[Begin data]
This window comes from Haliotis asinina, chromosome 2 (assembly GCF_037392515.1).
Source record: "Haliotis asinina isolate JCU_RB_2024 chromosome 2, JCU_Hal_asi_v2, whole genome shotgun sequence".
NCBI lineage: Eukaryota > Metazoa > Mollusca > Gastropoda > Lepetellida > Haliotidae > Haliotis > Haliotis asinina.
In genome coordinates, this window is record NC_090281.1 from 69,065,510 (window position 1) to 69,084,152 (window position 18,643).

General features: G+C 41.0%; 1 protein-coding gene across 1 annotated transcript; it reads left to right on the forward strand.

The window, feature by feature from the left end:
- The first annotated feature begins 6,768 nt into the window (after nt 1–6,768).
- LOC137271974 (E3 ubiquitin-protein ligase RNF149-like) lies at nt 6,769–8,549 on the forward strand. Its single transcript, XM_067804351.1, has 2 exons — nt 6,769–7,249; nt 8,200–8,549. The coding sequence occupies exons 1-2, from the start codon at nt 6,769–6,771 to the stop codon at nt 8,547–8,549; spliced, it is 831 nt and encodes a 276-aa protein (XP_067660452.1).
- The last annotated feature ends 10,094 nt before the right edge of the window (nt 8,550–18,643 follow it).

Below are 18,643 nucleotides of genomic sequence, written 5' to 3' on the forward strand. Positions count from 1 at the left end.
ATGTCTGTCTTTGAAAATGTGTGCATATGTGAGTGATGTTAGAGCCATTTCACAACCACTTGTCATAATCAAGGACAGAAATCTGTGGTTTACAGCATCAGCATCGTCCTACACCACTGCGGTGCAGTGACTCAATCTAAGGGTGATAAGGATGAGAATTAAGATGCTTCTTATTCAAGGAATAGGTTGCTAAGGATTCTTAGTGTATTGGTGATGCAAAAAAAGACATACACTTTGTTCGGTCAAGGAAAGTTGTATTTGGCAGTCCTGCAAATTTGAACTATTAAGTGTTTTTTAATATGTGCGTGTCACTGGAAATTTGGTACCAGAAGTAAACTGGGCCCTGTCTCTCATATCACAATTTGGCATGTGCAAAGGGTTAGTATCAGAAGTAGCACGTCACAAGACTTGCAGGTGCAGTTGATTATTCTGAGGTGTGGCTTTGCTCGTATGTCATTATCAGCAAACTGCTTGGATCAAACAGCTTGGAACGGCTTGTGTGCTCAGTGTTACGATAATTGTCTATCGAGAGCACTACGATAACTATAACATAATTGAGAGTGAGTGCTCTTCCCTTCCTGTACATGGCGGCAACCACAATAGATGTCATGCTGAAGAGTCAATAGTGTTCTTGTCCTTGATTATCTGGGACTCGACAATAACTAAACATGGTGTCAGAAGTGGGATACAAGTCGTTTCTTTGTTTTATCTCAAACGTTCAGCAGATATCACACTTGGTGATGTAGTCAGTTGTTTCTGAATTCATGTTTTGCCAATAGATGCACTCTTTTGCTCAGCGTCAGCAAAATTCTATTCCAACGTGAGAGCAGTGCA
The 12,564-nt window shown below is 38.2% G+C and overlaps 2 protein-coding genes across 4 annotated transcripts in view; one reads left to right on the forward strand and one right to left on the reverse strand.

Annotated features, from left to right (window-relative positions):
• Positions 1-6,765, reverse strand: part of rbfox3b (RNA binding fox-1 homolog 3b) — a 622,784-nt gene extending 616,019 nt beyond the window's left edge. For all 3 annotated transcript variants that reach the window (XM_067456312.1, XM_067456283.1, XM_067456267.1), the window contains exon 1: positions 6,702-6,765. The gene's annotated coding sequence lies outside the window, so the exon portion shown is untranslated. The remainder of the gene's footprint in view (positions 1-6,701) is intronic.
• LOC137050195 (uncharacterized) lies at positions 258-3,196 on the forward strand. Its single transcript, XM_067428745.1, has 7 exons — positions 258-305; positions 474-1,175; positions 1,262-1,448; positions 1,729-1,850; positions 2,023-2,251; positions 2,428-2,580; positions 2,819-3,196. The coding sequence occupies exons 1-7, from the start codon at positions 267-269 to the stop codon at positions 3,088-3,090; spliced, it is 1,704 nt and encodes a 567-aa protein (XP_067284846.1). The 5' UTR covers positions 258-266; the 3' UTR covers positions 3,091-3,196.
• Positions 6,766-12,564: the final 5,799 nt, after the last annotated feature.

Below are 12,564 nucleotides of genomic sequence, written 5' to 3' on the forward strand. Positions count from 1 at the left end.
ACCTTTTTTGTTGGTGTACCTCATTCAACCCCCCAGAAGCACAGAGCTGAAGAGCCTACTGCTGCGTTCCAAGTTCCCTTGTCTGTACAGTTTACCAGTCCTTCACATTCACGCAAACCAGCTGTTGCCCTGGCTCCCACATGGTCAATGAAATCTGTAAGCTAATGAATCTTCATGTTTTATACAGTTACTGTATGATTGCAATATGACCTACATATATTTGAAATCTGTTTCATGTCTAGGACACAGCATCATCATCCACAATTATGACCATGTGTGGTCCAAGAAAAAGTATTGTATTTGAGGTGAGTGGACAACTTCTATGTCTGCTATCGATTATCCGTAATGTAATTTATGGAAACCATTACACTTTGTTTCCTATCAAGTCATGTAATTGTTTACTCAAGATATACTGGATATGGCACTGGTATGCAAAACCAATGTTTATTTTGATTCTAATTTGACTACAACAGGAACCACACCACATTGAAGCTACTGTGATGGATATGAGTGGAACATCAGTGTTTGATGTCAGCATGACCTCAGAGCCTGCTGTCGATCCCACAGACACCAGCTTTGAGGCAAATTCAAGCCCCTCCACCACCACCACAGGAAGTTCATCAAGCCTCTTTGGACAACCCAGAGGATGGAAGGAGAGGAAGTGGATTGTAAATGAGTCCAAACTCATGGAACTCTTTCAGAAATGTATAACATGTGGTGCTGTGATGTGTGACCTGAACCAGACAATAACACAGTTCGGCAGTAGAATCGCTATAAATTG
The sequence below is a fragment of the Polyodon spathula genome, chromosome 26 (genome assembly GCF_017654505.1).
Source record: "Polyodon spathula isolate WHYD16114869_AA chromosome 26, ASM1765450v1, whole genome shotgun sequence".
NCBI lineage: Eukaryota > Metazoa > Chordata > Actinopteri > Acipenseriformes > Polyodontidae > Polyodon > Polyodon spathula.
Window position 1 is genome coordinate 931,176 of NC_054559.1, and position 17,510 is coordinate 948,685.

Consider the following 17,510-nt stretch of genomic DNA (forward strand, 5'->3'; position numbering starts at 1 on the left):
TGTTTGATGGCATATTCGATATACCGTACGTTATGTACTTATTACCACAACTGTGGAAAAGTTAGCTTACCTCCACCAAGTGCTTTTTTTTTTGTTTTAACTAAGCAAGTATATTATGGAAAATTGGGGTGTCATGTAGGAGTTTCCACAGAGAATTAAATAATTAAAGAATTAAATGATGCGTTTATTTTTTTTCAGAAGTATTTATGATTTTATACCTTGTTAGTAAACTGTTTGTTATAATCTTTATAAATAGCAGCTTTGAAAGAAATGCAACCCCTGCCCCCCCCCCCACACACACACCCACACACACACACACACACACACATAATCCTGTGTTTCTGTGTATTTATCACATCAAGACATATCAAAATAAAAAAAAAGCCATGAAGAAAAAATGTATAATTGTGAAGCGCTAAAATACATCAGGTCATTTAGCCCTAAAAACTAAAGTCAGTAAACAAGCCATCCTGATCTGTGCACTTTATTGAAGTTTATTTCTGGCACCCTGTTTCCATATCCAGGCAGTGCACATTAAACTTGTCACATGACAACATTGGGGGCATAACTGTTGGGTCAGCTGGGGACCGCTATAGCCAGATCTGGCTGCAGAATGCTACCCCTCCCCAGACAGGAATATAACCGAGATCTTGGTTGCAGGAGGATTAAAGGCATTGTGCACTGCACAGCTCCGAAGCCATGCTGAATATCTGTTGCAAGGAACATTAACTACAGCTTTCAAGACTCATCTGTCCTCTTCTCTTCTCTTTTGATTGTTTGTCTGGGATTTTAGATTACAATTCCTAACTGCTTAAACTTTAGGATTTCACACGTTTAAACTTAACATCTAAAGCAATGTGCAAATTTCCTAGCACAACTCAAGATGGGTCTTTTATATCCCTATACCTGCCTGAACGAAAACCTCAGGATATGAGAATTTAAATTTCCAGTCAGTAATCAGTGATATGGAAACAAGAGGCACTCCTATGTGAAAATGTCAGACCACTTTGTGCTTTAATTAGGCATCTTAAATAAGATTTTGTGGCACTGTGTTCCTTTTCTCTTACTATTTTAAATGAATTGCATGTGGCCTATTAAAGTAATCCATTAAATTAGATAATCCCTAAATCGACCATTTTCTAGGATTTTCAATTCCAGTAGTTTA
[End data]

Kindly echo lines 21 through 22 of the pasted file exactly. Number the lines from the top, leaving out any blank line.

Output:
NCBI lineage: Eukaryota > Metazoa > Chordata > Actinopteri > Acipenseriformes > Polyodontidae > Polyodon > Polyodon spathula.
Window position 1 is genome coordinate 931,176 of NC_054559.1, and position 17,510 is coordinate 948,685.